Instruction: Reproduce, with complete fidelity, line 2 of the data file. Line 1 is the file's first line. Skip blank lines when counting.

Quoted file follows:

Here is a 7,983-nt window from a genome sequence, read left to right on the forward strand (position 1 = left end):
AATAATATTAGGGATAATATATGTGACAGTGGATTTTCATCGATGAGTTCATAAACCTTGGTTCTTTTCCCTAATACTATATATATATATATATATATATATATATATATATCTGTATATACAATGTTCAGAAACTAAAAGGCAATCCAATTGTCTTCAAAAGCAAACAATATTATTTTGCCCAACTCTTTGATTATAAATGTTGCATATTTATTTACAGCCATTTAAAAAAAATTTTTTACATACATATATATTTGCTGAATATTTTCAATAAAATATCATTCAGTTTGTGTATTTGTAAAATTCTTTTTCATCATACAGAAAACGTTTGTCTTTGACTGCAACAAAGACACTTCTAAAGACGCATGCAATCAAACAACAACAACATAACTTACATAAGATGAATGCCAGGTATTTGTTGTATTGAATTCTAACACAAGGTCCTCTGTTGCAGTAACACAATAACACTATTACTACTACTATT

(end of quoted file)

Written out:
AATAATATTAGGGATAATATATGTGACAGTGGATTTTCATCGATGAGTTCATAAACCTTGGTTCTTTTCCCTAATACTATATATATATATATATATATATATATATATATATCTGTATATACAATGTTCAGAAACTAAAAGGCAATCCAATTGTCTTCAAAAGCAAACAATATTATTTTGCCCAACTCTTTGATTATAAATGTTGCATATTTATTTACAGCCATTTAAAAAAAATTTTTTACATACATATATATTTGCTGAATATTTTCAATAAAATATCATTCAGTTTGTGTATTTGTAAAATTCTTTTTCATCATACAGAAAACGTTTGTCTTTGACTGCAACAAAGACACTTCTAAAGACGCATGCAATCAAACAACAACAACATAACTTACATAAGATGAATGCCAGGTATTTGTTGTATTGAATTCTAACACAAGGTCCTCTGTTGCAGTAACACAATAACACTATTACTACTACTATT